New coverage decisions by private payers and Medicare for OAB and urge incontinence

Published on November 27, 2012 at 8:43 AM · No Comments

Uroplasty, Inc. (NASDAQ: UPI), a medical device company that develops, manufactures and markets innovative proprietary products to treat voiding dysfunctions, today announced significant new coverage decisions by private payers and Medicare. 

Effective October 2012, Health Net®, one of the largest private insurance payers in California, began covering posterior tibial nerve stimulation (PTNS) for the treatment of overactive bladder (OAB) and associated symptoms of urgency, frequency and urge incontinence.  Health Net plans cover approximately 2.5 million beneficiaries, primarily in California, as well as in Arizona and Oregon.    

Also as of October, Medica®, a Minnesota-based private payer added PTNS coverage for approximately 1.7 million beneficiaries in Minnesota, North Dakota, South Dakota and Wisconsin. Further, Health First of Florida acknowledged coverage of PTNS for approximately 120,000 regional beneficiaries.

Additionally, three Medicare administrators, Noridian® Administrative Services LLC and Palmetto GBA®  J1 and J11, have expanded PTNS coverage from 1 to 2 years based upon recently published data demonstrating sustained therapeutic effects from continued PTNS treatments. Noridian® Administrative Services LLC is the Medicare administrator for Arizona, Alaska, Idaho, Montana, North Dakota, South Dakota, Utah, Washington and Wyoming. Palmetto GBA®  J1 is the Medicare administrator for California, Nevada and Hawaii and Palmetto GBA® J11 is the Medicare administrator for North Carolina, South Carolina, Virginia and West Virginia.  This extension will ensure that Medicare beneficiaries with OAB who are currently being treated successfully with PTNS will be able to continue to receive this effective therapy.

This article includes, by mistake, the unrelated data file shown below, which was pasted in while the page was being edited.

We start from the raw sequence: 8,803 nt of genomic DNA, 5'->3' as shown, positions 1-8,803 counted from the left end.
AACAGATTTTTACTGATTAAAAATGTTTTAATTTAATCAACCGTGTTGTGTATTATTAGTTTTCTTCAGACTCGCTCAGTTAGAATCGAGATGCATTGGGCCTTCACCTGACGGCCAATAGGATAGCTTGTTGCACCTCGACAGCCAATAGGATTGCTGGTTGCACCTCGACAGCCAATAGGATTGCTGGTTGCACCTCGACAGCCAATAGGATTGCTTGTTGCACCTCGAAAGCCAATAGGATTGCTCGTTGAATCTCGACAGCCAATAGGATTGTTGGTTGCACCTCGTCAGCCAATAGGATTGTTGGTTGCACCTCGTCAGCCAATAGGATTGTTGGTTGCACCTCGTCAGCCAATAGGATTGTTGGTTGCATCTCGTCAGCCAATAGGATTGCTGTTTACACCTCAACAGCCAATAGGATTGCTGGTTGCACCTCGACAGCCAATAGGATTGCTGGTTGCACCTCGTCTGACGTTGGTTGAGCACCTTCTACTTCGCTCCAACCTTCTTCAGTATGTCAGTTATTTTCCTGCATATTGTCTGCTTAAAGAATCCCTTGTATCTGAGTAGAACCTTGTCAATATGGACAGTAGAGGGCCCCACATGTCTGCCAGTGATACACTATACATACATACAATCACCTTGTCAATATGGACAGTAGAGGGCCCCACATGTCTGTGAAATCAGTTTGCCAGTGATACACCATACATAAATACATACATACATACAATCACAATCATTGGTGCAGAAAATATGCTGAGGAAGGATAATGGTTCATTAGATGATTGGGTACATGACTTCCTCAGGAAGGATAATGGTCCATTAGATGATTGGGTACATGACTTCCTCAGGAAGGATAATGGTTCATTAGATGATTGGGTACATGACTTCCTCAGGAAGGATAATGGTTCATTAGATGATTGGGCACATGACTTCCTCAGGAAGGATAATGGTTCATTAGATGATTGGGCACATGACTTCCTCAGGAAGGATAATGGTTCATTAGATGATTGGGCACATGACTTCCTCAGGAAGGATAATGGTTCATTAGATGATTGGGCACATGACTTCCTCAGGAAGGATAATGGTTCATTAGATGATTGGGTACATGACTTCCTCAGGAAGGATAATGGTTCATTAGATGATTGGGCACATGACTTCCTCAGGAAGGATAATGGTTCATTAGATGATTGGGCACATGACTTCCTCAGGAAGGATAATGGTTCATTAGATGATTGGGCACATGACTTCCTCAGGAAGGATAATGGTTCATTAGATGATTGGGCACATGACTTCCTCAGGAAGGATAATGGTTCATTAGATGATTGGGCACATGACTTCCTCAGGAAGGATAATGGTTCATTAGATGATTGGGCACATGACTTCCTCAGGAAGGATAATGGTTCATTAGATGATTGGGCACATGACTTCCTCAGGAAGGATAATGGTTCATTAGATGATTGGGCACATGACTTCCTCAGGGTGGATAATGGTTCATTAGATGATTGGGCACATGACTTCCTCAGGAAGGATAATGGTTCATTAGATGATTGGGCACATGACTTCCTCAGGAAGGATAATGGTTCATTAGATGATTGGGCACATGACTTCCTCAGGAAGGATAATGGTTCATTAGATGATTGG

Three-year PTNS data, presented in October 2012 at the Western Section of the American Urological Association in Waikoloa, HI, also demonstrated sustained therapeutic effects from continued PTNS treatments, and is expected  to be available for publication in the near future.

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